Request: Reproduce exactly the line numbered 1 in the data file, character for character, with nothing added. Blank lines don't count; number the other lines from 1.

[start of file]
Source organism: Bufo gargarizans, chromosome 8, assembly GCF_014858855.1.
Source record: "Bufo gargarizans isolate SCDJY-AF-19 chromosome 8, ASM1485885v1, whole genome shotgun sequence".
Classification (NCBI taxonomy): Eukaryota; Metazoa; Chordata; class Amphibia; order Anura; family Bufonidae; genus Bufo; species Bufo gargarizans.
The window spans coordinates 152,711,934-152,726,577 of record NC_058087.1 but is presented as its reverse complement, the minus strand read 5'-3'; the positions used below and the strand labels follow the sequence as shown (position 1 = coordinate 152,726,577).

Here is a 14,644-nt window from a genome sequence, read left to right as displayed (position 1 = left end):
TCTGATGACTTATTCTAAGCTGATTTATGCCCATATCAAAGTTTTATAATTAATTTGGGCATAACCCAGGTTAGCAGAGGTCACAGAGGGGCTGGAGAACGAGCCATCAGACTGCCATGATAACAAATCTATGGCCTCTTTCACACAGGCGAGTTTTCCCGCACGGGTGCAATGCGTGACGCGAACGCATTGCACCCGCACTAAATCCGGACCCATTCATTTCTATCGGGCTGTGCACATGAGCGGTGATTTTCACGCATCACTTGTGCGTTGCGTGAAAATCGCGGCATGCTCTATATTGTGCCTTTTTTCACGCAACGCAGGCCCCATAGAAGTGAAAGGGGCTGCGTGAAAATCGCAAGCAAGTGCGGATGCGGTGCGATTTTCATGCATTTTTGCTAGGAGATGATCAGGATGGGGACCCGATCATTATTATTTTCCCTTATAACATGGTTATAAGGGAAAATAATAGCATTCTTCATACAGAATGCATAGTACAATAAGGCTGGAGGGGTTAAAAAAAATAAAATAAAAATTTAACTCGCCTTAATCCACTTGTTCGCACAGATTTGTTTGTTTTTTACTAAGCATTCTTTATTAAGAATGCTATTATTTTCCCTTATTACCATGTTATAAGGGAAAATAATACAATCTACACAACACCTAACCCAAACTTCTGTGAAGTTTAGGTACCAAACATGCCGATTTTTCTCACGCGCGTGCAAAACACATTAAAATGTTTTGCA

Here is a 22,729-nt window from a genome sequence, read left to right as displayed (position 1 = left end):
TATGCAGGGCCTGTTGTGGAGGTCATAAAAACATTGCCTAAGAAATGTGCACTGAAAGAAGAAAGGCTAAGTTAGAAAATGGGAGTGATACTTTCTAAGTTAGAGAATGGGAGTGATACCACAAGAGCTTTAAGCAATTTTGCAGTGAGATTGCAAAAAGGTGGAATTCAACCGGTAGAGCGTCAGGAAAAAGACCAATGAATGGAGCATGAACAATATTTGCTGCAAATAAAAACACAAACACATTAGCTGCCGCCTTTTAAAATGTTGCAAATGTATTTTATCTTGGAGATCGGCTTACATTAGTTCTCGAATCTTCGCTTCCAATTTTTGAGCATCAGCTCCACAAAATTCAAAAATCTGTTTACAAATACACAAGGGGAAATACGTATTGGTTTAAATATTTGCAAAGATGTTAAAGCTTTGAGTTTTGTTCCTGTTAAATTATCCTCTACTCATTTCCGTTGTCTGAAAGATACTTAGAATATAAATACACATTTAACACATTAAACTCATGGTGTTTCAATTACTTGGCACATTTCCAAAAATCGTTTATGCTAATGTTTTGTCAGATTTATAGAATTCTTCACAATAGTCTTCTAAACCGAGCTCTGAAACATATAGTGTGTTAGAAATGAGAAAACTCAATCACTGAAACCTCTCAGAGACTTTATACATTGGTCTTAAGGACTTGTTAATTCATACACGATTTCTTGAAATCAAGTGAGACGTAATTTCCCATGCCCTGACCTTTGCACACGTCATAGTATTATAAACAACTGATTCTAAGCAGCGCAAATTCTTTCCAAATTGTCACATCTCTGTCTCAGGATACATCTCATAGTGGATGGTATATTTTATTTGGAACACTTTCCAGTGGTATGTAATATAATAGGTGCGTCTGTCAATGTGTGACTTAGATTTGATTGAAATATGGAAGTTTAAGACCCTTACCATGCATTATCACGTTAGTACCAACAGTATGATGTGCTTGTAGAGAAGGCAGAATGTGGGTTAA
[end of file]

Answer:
Source organism: Bufo gargarizans, chromosome 8, assembly GCF_014858855.1.